Since the 1970s, the “reduce, reuse, recycle” mantra that became ingrained in every schoolchild’s brain has served as a double-edged sword. While it moved us toward greater environmental awareness, it also led us into a false sense of security that cleared our conscience and empowered us to consume and waste more. In the midst of today’s climate emergency, it’s time to rethink the three Rs.
In Canada, residential food, yard and paper waste per person increased by 30 per cent between 2002 and 2012. Today, we generate about two kilograms of waste per person per day — one of the highest rates in developed countries. Toronto alone trucks 40 tonnes of compacted garbage out of the city to a nearby landfill every 10 minutes. Despite the latest push away from plastic bags, we have clearly failed at reducing consumption and reusing disposable goods. The more effective we seemingly became at dealing with waste, the less it mattered how much we produced. Out of sight, out of mind.
We are essentially exporting environmental degradation and harms to human health.
Out of sight is part of the problem because we don’t see what happens next — and it isn’t pretty. More than 85 per cent of Canada’s plastic waste ends up in landfills, and not necessarily our own. Since Canada doesn’t actually do much processing of recycling, a lot of that waste gets shipped out of the country. In 2018, Canada exported 44,800 tonnes of plastic waste. Once exported, it’s harder to track what happens next. Many times, where demand is low or the waste is contaminated, it gets burned in the developing countries where it ends up. We are essentially exporting environmental degradation and harms to human health.
So where does that leave us? The three Rs placed the bulk of the onus on individuals to try and change their habits toward renewable, sustainable practices. While that is certainly one piece of the puzzle, habits are hard to change, and it doesn’t go nearly far enough. We need to amplify more important Rs that not only take into account corporate responsibility but build on this country’s impressive innovation and ingenuity.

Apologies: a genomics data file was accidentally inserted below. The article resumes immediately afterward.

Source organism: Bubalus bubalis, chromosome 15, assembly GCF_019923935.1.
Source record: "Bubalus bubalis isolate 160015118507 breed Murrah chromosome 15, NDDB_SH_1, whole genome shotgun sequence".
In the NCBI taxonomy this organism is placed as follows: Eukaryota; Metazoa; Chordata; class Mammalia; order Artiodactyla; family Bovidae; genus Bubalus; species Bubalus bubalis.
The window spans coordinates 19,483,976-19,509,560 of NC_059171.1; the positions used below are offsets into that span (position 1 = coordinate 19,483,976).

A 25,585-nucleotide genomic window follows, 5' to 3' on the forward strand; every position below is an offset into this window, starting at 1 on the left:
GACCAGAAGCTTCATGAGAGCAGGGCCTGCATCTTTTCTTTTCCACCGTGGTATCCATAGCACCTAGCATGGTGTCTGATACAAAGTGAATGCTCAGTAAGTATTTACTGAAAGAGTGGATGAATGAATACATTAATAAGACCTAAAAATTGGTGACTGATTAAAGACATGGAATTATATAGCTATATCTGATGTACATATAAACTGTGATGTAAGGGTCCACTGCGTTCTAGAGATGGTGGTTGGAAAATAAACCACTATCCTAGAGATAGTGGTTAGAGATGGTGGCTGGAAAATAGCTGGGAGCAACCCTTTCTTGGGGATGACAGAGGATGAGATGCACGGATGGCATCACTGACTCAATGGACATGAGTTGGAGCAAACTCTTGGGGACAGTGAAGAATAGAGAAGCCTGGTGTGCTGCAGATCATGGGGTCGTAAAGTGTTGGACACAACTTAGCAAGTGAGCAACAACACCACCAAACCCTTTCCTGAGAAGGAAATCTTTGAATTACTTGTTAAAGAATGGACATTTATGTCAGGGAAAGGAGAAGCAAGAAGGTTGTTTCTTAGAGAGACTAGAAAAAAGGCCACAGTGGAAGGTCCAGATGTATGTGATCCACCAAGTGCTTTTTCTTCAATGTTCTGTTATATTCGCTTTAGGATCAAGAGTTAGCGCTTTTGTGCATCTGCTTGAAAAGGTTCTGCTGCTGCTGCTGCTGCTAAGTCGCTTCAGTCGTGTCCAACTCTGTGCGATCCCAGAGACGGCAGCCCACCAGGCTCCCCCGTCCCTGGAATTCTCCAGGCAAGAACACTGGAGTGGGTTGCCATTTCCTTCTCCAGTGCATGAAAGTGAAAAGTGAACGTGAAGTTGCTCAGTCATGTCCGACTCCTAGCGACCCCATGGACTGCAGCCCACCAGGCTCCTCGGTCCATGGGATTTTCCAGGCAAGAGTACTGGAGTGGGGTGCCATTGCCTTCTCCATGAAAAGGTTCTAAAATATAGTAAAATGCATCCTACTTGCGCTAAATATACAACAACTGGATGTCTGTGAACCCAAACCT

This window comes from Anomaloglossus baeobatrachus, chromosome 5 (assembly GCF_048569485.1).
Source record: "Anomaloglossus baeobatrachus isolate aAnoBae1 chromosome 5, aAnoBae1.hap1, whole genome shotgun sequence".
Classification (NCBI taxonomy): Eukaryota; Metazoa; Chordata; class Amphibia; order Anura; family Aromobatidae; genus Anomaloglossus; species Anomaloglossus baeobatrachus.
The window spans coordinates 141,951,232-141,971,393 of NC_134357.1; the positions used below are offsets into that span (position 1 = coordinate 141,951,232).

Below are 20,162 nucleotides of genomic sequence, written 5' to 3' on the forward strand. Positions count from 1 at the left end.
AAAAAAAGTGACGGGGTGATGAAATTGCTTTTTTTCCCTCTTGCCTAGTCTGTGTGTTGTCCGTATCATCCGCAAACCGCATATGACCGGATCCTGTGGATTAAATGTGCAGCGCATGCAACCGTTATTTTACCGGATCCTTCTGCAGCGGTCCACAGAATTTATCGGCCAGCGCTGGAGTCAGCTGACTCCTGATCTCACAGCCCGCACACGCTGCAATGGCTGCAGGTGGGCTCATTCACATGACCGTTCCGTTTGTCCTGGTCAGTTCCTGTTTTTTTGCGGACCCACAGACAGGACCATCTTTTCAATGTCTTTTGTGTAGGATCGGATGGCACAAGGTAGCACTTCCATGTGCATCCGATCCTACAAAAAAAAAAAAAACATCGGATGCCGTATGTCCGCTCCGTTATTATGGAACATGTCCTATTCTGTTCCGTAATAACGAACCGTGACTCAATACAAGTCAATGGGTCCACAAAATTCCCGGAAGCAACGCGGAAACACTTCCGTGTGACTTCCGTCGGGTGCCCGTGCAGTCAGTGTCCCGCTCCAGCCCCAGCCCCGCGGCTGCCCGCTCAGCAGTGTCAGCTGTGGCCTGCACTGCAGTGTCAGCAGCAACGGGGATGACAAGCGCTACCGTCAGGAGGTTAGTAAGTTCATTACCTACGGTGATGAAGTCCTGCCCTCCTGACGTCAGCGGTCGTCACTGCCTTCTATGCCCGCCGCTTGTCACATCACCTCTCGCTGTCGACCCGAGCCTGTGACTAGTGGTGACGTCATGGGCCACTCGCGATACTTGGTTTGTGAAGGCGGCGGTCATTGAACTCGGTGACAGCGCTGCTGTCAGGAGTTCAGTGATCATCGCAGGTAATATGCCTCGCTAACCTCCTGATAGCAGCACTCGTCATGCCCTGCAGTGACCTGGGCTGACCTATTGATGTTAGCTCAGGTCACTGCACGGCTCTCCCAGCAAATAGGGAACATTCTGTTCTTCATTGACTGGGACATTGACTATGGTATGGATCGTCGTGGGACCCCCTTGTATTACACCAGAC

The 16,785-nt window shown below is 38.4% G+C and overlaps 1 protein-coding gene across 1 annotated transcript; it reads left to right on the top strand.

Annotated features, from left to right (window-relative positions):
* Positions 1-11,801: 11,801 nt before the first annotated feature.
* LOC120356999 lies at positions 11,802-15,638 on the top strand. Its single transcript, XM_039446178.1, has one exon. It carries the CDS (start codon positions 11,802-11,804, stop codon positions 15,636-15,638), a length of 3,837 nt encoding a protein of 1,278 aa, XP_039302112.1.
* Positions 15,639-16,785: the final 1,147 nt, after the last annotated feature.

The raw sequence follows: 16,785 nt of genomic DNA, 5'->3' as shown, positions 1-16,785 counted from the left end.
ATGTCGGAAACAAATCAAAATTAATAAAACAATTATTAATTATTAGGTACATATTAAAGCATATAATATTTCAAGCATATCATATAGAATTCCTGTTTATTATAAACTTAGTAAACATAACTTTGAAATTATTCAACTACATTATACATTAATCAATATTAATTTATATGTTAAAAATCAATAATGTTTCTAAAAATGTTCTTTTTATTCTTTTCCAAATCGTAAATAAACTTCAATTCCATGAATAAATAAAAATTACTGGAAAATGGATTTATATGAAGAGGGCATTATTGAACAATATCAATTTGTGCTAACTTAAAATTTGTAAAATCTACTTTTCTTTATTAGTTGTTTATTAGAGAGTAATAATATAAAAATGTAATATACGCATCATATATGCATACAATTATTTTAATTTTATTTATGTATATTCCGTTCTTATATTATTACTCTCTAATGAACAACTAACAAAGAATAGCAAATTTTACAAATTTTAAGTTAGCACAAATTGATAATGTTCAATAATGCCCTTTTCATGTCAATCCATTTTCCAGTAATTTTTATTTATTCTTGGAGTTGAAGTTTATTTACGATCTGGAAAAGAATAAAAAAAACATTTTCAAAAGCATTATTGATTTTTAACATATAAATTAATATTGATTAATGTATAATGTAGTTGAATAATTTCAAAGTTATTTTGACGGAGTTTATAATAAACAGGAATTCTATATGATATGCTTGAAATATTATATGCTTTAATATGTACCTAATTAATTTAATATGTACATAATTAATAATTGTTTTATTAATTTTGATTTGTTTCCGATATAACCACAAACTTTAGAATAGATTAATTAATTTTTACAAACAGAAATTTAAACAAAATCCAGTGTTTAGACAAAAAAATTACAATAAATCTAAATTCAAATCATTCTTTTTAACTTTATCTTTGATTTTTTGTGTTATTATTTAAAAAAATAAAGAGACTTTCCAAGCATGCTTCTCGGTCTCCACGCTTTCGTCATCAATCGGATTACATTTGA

We should no longer be aiming for disposability as the gold standard.
That starts with rethinking and redesigning products before they’re made. Design decisions can help reduce and prevent waste at its source. We should no longer be aiming for disposability as the gold standard. Instead, long-lasting, reusable, non-toxic products that incorporate recycled materials should be our modus operandi.
That’s one of the central tenets of a circular economy, which has already taken over parts of Europe and Scandinavia, and which Canadian megacities like Toronto, Montreal and Vancouver are in the process of embracing. Unwanted materials became raw materials for something else. Goods are made to be recirculated and waste is gradually weeded out of the system. It’s a journey toward zero waste that sounds a lot harder than it actually is.
Across Ontario, several businesses are also taking this message to heart. Package- and plastic-free stores are popping up around the city, where you can find products redesigned to drastically reduce waste. Products like stainless steel food containers, bamboo toothbrushes and wraps that use beeswax to keep food fresh are all examples of businesses stepping up to do their part to protect our planet.
These, however, are in the minority. It will take strong legislation and enticing economic incentives to convince more companies and new innovators to consider how they make their products with the planet in mind. But first and foremost, it will take an acknowledgement that a new generation of Rs need to be at the forefront, reflecting our new and urgent reality.
This op-ed was originally published in the Hamilton Spectator.
Always grounded in sound evidence, the David Suzuki Foundation empowers people to take action in their communities on the environmental challenges we collectively face.